Why Does Urine Smell Like Maple Syrup?

Most variations in urine odor are temporary and do not indicate illness. Vitamins, as well as some meals and medications, can impact the smell of your urine. For instance, eating asparagus produces a strong urine smell.

Urine that smells bad might be caused by germs. Urine with a sweet fragrance could indicate uncontrolled diabetes or a rare metabolic disorder. Urine with a musty odor can be caused by liver illness and several metabolic conditions.

Why does my son’s urine have a syrupy odor?

Uncontrolled diabetes patients may have dangerously high blood glucose levels. The urine may smell sweet as the body attempts to eliminate the additional glucose.

People with diabetes who have sweet-smelling urine may also have the following signs and symptoms:

  • exhaustion
  • severe thirst
  • changes in appetite
  • unaccounted-for weight loss

Diabetic ketoacidosis

Without enough insulin and typically, but not always, with extremely high blood sugar levels, this disease develops.

Insulin aids in the body’s utilization of glucose for energy. The breakdown of fat occurs when the body is unable to create enough insulin to utilise glucose. Ketones, an acid, build up in the blood as a result.

Diabetes-related ketoacidosis should be treated immediately because it can be lethal if not.

Type 1 diabetics are more likely to have the illness, while type 2 diabetics might also experience symptoms.

A person may also have the following signs in addition to pee with a pleasant smell:

  • the breath smells nice
  • I’m feeling worn out
  • confusion
  • seizures

Maple syrup urine disease

maple sugar A hereditary illness called urine disease prevents a person from processing some proteins. It is an inherited condition, and parents may discover that their child or infant has urine with a sweet fragrance.

If this condition is not treated, it could be fatal. Less severe manifestations of the illness can manifest in children. There is a cure for maple syrup urine illness. When a child has pee that smells sweet, parents should get them to the doctor right away.

What is the outlook for patients who have maple syrup urine disease (MSUD)?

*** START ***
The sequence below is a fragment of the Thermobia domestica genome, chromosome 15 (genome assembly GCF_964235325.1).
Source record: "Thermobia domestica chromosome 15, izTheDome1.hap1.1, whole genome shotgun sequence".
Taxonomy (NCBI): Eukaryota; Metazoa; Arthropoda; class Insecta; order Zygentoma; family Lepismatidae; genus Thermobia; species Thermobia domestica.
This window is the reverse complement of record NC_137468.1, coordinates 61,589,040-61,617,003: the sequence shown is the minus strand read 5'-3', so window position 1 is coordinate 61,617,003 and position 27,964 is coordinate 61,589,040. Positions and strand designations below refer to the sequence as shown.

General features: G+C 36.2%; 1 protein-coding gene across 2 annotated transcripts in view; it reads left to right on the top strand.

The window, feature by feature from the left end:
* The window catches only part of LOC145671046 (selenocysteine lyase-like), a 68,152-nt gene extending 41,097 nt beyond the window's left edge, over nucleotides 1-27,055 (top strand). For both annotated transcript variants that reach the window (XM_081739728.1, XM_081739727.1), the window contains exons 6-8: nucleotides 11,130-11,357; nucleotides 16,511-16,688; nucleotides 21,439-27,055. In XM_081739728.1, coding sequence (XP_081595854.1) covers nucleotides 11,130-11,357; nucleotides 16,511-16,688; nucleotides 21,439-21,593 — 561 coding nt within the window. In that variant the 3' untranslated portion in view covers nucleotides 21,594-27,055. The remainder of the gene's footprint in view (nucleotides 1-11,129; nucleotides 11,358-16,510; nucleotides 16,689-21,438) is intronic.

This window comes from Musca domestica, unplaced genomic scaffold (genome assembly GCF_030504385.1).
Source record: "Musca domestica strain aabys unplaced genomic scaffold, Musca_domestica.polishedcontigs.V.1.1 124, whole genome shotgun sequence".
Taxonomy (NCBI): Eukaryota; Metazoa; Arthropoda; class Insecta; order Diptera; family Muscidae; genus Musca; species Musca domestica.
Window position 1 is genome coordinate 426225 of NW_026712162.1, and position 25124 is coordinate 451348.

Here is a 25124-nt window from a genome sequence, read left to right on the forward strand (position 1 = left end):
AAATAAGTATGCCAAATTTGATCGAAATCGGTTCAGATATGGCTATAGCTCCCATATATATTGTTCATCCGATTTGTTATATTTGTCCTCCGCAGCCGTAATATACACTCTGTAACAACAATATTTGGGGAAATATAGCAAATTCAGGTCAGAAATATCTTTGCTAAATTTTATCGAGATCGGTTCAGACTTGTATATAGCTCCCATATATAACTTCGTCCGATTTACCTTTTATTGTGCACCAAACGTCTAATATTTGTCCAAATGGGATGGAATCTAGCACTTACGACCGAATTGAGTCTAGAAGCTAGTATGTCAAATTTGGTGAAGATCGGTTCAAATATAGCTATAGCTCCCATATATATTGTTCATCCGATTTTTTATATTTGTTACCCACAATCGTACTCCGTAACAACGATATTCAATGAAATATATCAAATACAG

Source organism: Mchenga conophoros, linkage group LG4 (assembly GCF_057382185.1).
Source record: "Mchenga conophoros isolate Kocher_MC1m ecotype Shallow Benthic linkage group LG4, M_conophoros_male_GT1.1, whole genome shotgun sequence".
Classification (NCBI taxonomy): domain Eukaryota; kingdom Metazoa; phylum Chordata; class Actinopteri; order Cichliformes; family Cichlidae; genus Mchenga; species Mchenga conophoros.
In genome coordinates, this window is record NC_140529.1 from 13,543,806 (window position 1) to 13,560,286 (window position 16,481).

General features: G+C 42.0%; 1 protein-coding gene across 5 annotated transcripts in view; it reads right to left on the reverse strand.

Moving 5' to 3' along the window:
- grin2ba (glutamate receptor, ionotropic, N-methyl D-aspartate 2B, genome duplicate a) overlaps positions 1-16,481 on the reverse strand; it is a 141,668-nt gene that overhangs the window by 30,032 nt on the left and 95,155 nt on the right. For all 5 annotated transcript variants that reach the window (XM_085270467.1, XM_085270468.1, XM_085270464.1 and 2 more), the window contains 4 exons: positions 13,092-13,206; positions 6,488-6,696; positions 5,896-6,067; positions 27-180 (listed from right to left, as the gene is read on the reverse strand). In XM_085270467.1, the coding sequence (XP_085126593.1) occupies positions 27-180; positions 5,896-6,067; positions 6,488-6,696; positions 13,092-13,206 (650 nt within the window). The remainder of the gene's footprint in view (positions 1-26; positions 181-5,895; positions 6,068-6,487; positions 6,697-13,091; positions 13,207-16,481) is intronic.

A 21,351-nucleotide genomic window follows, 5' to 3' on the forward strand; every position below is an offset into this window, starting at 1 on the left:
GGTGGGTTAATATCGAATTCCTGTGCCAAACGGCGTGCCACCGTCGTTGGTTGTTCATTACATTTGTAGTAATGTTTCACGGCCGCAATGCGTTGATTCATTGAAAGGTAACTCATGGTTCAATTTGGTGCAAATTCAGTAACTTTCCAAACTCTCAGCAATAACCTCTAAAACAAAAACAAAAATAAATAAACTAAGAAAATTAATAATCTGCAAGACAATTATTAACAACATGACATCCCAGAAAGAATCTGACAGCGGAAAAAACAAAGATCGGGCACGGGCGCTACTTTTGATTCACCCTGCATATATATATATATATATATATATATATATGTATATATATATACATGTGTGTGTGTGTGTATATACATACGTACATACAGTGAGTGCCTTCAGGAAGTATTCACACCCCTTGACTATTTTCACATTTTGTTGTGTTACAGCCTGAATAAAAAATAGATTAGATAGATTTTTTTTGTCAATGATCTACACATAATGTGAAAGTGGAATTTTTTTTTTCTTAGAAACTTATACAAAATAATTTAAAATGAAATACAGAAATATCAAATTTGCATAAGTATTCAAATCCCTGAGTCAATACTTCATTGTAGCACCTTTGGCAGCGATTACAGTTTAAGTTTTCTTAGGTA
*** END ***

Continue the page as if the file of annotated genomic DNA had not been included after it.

By maintaining a rigorous diet and avoiding illness and stress as much as they can, people with MSUD can develop into adults. Although a protein-restricted diet and regular medical supervision can help manage the illness, MSUD sufferers are always at danger of a metabolic episode. At any time, symptoms can abruptly recur. Usually this happens after the person:

  • becomes infected.
  • does not eat for a long period of time (fasts).
  • goes through trauma or stress (either physical or psychological).
  • changes their diet or doesn’t adhere to the advised diet.

People with MSUD must seek medical assistance right soon if they experience a metabolic attack. The danger of brain damage and other consequences can be decreased with immediate care. Discuss the option of a liver transplant with your doctor.

Does pee smell after consuming maple syrup?

The stench is the most obvious and recognisable sign of MSUD. People with MSUD frequently experience a sweet fragrance resembling maple syrup or burnt sugar in their sweat, earwax, and urine.

For each case of the illness and each form of MSUD, the quantity and intensity of symptoms vary.

Babies with untreated classic MSUD may become more agitated, sleep for longer periods of time or in different positions, and have trouble breathing and feeding. Additionally, they might experience muscle spasms, lose consciousness, or cease breathing altogether. They are susceptible to physical, mental, and developmental delays as they age.